• APR: Since APR includes interest and fees, you can rely on it for an apples-to-apples comparison of loan costs. The loan with the lower APR will likely cost you less over the course of repayment.
  • Monthly payments vs. loan term: While you might want the loan with the lowest monthly payment, it’s also worth looking at your repayment terms. A loan with a lower monthly payment but longer repayment terms could cost you more interest overall. Make sure to weigh your desire for an affordable monthly payment with the long-term costs of your loan.
  • Time to fund your loan: Some lenders can fund your loan the same day you apply, whereas others take a few days to process your paperwork. Depending on your timeline, funding time might be a major factor in your choice of lender.
  • Support and assistance: Check out reviews to see what customers have to say about a lender’s customer service. If all the reviews are negative, you might prefer a lender with a better reputation for helping out borrowers.
  • Borrower protections: Some lenders offer programs such as hardship assistance in the event you lose your job. These additional features might be worth considering when selecting a loan.

How to boost your chances of getting a medical loan

If your low credit score is holding you back, there are steps you can take to improve it. First, order a free credit report from AnnualCreditReport.com and look over your accounts.

Getting up to date on payments and paying down your credit card balances can help boost your score. If you notice any errors, you can also try filing a dispute to get them removed.

While improving your credit score takes time, you can improve your chances of qualifying for a loan faster by applying with a creditworthy cosigner. Just remember that a cosigner becomes equally responsible for the loan, and their credit will get damaged if you miss payments.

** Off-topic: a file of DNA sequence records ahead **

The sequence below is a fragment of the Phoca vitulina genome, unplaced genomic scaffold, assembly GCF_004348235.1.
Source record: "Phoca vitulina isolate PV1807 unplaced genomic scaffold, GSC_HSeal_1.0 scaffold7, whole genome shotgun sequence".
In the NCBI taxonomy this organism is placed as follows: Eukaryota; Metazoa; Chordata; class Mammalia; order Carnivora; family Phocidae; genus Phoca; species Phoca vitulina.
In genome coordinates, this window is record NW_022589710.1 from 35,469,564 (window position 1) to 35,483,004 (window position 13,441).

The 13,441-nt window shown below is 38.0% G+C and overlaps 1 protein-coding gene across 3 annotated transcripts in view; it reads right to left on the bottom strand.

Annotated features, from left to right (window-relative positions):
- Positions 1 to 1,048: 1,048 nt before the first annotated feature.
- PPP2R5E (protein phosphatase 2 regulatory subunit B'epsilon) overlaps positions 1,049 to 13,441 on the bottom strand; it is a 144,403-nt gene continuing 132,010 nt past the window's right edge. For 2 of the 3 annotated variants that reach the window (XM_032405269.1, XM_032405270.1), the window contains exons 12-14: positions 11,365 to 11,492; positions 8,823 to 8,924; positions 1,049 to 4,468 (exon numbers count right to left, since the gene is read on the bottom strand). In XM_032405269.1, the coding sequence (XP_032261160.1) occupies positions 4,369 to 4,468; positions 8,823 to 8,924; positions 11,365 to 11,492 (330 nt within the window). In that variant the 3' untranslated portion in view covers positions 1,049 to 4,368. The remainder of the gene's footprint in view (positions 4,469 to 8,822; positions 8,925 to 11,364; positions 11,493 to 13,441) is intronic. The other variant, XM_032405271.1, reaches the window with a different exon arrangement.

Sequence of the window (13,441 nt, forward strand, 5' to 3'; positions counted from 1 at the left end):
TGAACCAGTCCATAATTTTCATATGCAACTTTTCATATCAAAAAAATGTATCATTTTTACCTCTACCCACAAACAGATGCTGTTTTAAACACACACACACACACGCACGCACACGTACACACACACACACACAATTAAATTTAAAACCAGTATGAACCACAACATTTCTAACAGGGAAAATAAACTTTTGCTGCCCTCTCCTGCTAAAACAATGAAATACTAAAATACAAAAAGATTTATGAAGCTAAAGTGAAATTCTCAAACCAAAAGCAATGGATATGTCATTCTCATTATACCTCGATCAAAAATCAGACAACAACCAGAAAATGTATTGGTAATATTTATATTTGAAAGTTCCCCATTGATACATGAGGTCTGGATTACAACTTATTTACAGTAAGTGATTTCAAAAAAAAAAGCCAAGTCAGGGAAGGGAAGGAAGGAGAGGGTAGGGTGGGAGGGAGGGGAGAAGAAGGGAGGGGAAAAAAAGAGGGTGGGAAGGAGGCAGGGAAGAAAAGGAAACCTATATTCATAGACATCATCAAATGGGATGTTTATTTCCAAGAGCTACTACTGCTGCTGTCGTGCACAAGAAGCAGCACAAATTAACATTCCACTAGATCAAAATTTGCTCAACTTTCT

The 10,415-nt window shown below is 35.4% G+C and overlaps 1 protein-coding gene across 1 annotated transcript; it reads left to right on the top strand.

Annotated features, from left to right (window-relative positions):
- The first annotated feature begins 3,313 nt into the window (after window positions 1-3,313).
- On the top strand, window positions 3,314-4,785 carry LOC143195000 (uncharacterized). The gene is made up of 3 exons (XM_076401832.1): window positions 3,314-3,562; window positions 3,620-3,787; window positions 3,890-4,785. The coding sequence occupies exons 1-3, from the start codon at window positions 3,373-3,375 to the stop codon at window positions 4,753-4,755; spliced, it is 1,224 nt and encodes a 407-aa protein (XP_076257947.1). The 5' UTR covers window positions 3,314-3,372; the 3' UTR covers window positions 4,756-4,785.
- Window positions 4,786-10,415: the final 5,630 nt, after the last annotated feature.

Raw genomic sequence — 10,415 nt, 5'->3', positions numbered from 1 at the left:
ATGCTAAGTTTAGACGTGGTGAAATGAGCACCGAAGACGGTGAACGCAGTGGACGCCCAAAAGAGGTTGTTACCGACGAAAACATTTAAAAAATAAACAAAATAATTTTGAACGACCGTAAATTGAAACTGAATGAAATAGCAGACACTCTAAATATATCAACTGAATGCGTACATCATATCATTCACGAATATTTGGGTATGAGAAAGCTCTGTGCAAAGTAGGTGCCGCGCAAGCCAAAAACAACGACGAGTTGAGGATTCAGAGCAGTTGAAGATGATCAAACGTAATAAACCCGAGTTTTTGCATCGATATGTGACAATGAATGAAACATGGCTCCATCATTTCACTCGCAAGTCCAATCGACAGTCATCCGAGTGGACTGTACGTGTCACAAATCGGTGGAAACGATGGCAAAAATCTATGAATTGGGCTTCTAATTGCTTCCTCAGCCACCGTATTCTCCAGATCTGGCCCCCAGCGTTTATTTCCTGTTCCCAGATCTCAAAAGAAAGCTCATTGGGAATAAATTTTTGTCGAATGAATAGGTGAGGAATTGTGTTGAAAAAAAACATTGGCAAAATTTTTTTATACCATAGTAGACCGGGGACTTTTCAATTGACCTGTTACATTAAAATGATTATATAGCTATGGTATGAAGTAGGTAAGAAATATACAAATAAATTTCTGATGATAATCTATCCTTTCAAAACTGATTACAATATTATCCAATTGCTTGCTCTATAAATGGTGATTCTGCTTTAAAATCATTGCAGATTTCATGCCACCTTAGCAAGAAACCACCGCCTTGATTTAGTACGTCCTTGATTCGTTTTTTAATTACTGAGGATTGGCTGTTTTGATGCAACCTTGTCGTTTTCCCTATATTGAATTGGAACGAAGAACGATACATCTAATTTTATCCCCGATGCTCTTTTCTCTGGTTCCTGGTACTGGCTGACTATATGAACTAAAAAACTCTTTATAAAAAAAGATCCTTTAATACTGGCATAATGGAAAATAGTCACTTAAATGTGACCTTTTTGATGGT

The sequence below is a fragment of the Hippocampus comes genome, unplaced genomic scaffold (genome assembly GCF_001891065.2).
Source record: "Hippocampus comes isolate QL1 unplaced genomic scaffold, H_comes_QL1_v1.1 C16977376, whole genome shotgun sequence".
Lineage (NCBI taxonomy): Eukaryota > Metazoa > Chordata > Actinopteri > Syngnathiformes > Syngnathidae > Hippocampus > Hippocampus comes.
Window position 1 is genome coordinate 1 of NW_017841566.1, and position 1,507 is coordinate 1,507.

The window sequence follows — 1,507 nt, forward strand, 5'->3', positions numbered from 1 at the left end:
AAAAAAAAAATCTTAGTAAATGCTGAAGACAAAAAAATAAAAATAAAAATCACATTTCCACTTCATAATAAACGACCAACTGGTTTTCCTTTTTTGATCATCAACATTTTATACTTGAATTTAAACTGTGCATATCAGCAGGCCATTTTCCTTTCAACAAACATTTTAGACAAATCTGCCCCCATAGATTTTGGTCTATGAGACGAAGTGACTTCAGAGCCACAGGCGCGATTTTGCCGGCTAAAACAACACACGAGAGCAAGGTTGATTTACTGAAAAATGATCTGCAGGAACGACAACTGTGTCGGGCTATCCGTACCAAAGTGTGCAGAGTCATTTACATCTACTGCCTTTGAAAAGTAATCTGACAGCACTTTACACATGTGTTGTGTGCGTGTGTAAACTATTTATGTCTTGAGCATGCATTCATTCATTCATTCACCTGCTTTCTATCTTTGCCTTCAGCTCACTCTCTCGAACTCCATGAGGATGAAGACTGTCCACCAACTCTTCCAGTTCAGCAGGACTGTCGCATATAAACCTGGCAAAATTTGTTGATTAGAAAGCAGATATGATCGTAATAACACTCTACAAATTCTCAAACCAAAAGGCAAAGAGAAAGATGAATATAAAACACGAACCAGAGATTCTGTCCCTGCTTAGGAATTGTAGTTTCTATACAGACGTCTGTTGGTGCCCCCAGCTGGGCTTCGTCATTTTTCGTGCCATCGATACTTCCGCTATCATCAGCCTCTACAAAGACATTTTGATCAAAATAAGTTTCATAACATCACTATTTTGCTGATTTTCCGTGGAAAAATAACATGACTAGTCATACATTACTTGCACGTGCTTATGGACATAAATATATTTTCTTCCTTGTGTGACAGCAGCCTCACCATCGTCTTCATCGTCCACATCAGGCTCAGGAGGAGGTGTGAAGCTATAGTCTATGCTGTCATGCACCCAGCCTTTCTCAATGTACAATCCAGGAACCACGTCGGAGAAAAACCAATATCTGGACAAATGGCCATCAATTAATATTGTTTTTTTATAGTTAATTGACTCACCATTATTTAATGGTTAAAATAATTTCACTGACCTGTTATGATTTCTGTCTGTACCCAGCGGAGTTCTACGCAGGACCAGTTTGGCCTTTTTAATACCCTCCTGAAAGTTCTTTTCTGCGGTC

This guide explains more about the steps you can take to improve your credit and make yourself a stronger candidate for a loan.

Other ways to pay for medical costs

Since medical loans can be costly, consider these other strategies for covering your medical costs:

Negotiate your medical costs

Health care costs aren’t set in stone: If you have a medical procedure coming up, call your provider’s billing department to get an estimate of the cost of the service, then talk to your insurance company to see how much your plan will cover. You can then have an honest conversation about your budget with your provider’s billing department to see if there are ways to bring the cost down. Make sure you get any agreed-upon discounts in writing.

In an emergency situation, you probably won’t have a chance to negotiate your medical costs before treatment. However, you may be able to do so once the bill arrives — especially if you’re uninsured or underinsured and your insurance coverage isn’t enough to cover the bill.

Your provider may be willing to work with you — for example, allowing you to pay a certain amount upfront with cash (or with money from a flexible spending account). Simply asking for a bill reduction or debt forgiveness might help you avoid the need for a medical loan.

CareCredit

CareCredit is a medical credit card that you can use to cover the cost of your deductible, as well as pay for medical treatments and procedures from more than 225,000 providers. It offers a standard 26.99% APR, but borrowers may be able to qualify for certain CareCredit promotions. These promotions include access to reduced-APR special financing, as well as a zero-interest financing option if a card balance is paid off within 24 months.

CareCredit doesn’t list credit score requirements at its website. Still, if you’re denied, you may be able to apply for another medical card, like the ones below: